However, if EWNI didn’t feel like letting us help them out, Scotland could use the Euro, either with or without ‘joining’ the Euro, i.e. entering formal currency union with the other member states, and we could do this whether or not the member states or the ECB like it or not! Just like the Bank of England, they have no power to prevent us, because the Euro is also a freely traded currency. We could even use the US dollar, and again, there is nothing could stop us.
An independent Scotland holds all the aces here; it is the country whose currency we might decide to use that has an interest in currency union, in order to sign us up to binding treaties that would regulate our fiscal behaviour, which might, after all, impact on its currency.
It has frequently been said that the Bank of England (assuming we use the pound) might want us to underwrite the cost of it being ‘lender of last resort’ to Scottish banks. But here again, misinformation has crept in; at the end of the day, it is national treasuries which underwrite the activities of all the banks operating on their territory. They may act through a central bank – indeed they have to – however it is not the bank’s money that is used, but the taxpayer’s.
In a currency union with EWNI, all these banks and their liabilities across the joint territory (exactly the same as the UK is now) would be pooled, and responsibility – i.e. the cost of baling them out when they mess up again – would be apportioned by a formula that took account of where they did business, not where their head offices happened to be; and in this case, because the EWNI market is so much larger than Scotland, this would be predominantly the responsibility of the EWNI treasury, with around a tenth due from Scotland. So, no change.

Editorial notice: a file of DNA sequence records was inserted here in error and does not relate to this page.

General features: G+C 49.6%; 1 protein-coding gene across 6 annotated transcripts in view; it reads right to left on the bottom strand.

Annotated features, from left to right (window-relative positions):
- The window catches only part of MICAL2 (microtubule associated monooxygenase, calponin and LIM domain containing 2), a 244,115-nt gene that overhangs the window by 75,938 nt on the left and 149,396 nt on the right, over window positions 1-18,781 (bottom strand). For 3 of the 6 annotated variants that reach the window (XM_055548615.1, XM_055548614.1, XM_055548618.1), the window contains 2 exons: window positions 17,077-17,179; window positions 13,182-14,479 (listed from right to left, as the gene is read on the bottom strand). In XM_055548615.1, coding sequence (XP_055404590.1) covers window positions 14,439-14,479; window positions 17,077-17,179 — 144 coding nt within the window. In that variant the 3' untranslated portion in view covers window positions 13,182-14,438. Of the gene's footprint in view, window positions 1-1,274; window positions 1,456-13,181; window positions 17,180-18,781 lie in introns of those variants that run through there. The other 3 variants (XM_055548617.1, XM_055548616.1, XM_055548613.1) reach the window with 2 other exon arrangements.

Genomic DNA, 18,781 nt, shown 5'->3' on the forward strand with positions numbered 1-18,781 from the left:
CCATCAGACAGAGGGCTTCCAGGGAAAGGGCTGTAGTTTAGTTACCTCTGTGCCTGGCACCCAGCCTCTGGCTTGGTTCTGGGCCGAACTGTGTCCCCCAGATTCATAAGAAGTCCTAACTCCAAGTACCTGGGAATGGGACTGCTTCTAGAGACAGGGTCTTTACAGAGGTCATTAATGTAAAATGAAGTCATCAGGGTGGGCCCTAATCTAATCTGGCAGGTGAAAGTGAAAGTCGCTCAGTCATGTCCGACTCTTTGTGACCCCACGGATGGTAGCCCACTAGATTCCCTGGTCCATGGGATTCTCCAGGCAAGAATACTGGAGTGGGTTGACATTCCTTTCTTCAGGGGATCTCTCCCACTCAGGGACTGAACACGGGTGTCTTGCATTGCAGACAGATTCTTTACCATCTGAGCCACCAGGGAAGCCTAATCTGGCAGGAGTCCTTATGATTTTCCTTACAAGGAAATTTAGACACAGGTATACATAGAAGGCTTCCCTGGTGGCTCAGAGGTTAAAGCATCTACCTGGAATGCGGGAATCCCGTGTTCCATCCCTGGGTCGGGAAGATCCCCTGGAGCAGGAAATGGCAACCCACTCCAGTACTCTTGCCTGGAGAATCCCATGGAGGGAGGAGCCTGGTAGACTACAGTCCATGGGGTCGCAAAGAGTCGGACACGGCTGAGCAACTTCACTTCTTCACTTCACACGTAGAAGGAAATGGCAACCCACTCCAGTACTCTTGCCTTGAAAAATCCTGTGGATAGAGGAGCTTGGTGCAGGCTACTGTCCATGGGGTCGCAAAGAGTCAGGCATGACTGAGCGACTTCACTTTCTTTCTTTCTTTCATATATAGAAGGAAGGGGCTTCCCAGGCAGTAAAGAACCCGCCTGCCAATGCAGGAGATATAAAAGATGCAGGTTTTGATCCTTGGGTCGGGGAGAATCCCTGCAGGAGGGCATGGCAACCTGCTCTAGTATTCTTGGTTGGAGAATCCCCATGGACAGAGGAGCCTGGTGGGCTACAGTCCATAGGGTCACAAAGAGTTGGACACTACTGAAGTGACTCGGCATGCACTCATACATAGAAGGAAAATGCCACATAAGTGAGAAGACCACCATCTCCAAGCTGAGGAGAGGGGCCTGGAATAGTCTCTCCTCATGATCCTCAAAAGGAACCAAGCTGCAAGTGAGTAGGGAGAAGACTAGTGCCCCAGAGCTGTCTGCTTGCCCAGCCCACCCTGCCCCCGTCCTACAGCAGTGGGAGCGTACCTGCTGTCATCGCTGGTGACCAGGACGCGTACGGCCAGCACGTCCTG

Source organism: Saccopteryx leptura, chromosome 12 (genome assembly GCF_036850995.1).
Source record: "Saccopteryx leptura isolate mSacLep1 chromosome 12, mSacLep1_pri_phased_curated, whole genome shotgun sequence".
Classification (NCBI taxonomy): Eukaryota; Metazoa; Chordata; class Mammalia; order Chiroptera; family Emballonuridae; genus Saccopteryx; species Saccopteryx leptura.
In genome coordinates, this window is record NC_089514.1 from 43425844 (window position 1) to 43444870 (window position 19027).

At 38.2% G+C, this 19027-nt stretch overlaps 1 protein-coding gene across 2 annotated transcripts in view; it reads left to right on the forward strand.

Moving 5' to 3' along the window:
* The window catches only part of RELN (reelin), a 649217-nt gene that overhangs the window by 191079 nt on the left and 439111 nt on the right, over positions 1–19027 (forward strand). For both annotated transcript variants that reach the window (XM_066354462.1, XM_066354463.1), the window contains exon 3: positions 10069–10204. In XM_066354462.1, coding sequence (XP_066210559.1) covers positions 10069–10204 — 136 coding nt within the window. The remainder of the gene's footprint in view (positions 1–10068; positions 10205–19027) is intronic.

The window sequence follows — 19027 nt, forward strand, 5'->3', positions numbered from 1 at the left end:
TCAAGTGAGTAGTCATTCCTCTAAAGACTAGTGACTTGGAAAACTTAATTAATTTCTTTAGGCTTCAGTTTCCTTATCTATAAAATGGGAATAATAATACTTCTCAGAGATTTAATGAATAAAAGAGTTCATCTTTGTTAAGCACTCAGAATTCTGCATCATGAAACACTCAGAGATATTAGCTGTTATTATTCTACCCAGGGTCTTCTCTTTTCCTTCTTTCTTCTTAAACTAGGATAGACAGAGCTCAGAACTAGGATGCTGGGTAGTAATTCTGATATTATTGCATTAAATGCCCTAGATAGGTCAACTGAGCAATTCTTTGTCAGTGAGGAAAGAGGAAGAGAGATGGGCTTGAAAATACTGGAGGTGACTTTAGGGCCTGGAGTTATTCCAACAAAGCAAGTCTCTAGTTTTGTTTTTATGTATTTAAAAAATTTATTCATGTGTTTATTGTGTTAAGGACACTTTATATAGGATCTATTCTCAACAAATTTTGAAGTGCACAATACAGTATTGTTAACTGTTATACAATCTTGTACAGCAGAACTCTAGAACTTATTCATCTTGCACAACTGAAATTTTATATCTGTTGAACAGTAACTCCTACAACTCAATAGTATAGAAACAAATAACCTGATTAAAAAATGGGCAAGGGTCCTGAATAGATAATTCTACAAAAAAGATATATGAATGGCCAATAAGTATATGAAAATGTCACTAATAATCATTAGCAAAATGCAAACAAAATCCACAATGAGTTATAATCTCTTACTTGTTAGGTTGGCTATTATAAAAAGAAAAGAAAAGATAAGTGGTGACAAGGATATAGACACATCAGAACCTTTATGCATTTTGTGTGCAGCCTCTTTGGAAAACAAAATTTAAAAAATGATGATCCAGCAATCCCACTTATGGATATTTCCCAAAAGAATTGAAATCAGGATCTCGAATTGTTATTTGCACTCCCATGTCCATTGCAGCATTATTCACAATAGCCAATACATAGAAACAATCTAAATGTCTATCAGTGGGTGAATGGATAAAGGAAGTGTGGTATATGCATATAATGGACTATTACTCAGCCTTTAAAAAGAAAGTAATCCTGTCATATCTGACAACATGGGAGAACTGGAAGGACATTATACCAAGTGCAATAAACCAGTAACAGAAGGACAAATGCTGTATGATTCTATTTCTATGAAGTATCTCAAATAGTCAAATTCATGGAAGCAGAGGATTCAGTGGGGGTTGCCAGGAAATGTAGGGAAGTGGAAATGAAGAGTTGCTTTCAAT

Without currency union, a Scottish treasury would be responsible for baling out failing banks directly, but only for their activities in Scotland, whether those banks were Scottish or not; in other words, the same difference.
Using any of the three currencies above – the Euro, the pound or the dollar – are genuine options for us; the first two could be adopted with or without formal currency union, while in the last case, this would not be available anyway. All have advantages; trading costs are much reduced if both partners use the same currency, which is one important consideration. However there are others: the dollar in particular is a global currency, and oil, for example, is priced in dollars, so using it is attractive. Then again, we might wish to politically woo the Euro-zone nations, and using their currency might help there.
Personally I favour using the pound and refusing currency union with EWNI until such time as an independent Scotland is established and stabilised, and then coming to a final decision, supported by referendum. However, while I by no means agree with everything he says, Alex Salmond is a very capable economist and he favours formal currency union with EWNI. I am sure he must have good reasons, and I am inclined to give him the benefit of the doubt.
Still, I think he must be very grateful that Osborne has been proved to be a liar, since Salmond’s position had allowed Osborne to play a joker and pretend it was an ace. Having that card safely trumped and the aforementioned thick layer of pus spread all over his opponents must have caused the inner Alex to smile a little.
But then, Salmond is no stranger to such crises; he’s known to like a bit of a flutter, a common habit amongst economists, so he’s good at spotting bluff. If there were a poker match between he and Osborne, or for that matter, any of the deadbeats populating the UK Gummint, I know which one my money would be on.